ALARM is spreading amongst Britain's three million-plus anglers after it was revealed yesterday that a government committee set up to investigate alleged abuse of animals during the testing of new drugs has widened its scope to look into claims that fish feel pain when being hooked.
Dales rivers draw anglers from across Britain
This has been a hotly disputed debate for decades but the news that Home Office's animals procedures committee has widened its remit to investigate angling has caused thousands of fishermen to fear that this could be the thin end of the wedge leading to fishing following hunting as a banned sport.
With parliament totally dominated by urban MPs who show little love or understanding of country pursuits, the decision to expand into a hitherto off-limits territory has caused the leaders of various countryside bodies to speculate that this is a back-door manoeuvre to put angling into the public arena by politically correct MPs and civil servants.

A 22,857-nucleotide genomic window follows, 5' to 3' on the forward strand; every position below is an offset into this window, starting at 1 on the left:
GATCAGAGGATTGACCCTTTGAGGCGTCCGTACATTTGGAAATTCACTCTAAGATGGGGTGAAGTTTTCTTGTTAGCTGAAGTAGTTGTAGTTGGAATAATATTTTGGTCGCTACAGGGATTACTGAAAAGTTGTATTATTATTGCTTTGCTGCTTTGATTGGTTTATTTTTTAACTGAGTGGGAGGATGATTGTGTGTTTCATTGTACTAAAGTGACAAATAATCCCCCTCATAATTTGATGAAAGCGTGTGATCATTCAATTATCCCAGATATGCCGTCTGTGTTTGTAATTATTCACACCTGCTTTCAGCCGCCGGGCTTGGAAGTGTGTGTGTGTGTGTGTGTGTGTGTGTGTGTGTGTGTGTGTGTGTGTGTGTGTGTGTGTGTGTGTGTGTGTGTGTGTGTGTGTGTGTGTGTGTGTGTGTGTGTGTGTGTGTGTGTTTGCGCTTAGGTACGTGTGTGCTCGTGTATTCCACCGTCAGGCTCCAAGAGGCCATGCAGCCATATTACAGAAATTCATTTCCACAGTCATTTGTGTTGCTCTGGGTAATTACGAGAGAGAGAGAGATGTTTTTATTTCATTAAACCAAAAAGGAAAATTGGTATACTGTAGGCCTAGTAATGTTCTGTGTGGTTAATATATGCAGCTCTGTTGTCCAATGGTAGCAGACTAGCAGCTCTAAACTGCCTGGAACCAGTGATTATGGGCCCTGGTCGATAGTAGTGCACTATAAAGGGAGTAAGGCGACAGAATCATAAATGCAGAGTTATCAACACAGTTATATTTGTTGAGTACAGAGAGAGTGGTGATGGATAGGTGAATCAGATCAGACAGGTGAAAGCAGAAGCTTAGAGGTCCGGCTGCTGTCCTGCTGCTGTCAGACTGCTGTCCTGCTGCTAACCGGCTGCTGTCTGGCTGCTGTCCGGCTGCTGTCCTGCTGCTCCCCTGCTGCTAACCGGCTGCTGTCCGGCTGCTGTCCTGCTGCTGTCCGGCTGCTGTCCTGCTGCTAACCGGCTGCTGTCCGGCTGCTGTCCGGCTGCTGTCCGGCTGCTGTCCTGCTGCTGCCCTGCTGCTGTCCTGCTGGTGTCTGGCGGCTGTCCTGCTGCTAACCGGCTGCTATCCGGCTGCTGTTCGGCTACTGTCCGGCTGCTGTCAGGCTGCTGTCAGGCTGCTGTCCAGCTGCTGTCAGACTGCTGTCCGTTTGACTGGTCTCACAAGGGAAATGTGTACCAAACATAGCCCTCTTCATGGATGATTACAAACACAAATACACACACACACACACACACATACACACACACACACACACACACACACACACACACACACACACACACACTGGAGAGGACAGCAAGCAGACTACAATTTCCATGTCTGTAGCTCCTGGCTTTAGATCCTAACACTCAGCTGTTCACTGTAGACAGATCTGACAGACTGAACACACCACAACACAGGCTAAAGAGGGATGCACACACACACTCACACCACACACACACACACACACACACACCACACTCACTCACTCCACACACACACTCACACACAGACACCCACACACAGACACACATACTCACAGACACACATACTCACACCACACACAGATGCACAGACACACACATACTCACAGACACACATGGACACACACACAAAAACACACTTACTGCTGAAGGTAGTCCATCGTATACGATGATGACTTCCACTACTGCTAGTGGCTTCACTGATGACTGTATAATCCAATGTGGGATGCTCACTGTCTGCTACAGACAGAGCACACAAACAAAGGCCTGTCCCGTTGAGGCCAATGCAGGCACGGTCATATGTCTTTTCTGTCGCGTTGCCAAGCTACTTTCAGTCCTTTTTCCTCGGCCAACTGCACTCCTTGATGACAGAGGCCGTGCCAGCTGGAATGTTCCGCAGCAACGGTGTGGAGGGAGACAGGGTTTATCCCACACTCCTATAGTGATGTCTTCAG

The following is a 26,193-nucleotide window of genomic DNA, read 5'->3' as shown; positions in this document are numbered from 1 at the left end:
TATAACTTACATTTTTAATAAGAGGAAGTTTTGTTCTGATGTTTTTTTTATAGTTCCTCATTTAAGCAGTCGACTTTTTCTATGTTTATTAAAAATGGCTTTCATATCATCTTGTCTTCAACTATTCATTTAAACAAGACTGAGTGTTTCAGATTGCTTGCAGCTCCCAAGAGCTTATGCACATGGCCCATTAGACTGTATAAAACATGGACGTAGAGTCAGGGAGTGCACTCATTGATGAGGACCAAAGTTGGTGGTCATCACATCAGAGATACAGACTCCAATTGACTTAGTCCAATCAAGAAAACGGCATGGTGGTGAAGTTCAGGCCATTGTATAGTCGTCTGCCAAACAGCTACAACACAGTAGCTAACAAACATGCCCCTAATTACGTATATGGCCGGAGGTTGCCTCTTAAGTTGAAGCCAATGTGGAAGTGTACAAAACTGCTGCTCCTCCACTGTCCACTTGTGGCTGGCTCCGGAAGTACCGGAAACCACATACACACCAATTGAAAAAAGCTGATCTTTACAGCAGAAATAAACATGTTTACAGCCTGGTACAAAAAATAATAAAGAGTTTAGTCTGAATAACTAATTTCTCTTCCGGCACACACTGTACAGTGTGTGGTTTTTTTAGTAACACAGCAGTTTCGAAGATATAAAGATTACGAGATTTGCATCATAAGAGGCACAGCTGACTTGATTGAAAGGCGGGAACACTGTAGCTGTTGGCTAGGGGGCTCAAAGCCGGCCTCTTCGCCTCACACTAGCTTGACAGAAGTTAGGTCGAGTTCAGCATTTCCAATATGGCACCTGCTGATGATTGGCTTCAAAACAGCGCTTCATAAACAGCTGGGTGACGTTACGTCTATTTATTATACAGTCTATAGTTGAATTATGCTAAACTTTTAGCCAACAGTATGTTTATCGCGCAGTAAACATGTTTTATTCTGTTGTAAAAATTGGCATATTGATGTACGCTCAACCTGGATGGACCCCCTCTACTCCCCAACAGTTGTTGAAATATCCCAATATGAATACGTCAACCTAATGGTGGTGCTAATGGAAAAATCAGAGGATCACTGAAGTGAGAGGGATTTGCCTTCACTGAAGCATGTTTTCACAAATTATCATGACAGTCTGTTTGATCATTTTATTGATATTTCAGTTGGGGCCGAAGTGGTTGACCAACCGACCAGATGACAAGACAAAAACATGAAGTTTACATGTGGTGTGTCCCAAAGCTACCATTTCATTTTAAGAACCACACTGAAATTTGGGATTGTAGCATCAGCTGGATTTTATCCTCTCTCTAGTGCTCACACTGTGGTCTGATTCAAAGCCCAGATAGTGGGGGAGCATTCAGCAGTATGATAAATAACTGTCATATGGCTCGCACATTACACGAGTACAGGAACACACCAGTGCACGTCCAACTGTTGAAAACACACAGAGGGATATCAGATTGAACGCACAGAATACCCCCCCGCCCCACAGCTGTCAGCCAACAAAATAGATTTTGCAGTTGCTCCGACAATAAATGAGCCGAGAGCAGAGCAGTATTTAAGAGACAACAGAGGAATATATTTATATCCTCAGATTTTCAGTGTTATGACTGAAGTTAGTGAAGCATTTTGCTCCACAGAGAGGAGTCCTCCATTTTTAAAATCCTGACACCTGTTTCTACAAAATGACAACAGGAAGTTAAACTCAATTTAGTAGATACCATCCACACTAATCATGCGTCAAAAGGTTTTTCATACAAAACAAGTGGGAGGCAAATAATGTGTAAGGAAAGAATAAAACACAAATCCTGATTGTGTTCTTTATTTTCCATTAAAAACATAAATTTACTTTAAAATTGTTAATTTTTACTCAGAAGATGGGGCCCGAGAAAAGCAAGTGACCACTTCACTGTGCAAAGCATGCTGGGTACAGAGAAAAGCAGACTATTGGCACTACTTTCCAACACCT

Although foxhunting has been made illegal, and shooting facing increasing problems caused by ever-tightening restrictions on shotgun ownership, angling would be the next logical target by animal rights supporters.
But a Labour Government would face huge electoral difficulties by launching a head-on assault on angling. It is by far the country's biggest participation sport, with some three million members enrolled in angling clubs and millions more who fish independently.
The vast majority of those numbers are coarse fishermen from the towns and cities - people assumed to be natural Labour supporters.